Is the treatment programme intended as a long-term solution?
We see the treatment purely as a means to “buy time” for the dwindling rhino population, while long-term solutions are being investigated. In the short term, we need to regain control of the rampant poaching and disrupt the upward trend. No long-term solution, whether it be legalisation of trade or otherwise, is likely to be implemented within the next four years. Therefore, a rhino horn treated today for the purposes of keeping the animal alive is once again going to be free of any compounds if ever we reach a point where legalised trade becomes a reality.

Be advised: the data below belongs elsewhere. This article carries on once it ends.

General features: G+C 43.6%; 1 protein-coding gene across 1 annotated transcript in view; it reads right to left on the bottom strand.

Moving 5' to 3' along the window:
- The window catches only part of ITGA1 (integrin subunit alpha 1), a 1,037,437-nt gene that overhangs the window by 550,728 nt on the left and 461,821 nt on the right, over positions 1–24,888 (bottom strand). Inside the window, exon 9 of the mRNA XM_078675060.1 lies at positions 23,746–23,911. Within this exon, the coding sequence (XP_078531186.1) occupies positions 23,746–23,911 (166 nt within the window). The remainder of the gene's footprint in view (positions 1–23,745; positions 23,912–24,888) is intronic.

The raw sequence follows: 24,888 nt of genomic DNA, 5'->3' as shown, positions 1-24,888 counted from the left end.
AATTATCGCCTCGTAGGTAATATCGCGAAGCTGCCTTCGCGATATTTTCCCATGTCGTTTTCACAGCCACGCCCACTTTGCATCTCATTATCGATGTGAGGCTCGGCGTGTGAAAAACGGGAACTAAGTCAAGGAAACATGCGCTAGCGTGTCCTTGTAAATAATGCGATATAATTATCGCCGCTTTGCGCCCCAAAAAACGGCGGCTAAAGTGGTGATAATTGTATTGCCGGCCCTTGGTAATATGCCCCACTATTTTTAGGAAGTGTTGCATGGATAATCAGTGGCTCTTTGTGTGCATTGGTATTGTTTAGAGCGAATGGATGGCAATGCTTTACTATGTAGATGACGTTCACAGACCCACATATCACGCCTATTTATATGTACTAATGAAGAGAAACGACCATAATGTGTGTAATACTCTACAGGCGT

I’ve recently seen images on social media of rhinos with pink horns. Do your treatments really make horns pink?
Although it is encouraging that the concept of horn devaluation as a proactive and preventative anti-poaching measure is gaining greater acceptance and momentum globally, it is unfortunate that much of the recent interest in such initiatives seems to be based on embellishment and misinformation rather than on the facts. Images like those doing the rounds on social media (of rhinos and elephants sporting digitally altered pink horns and tusks) create unrealistic expectations about what the technique entails and how it is intended to combat poaching.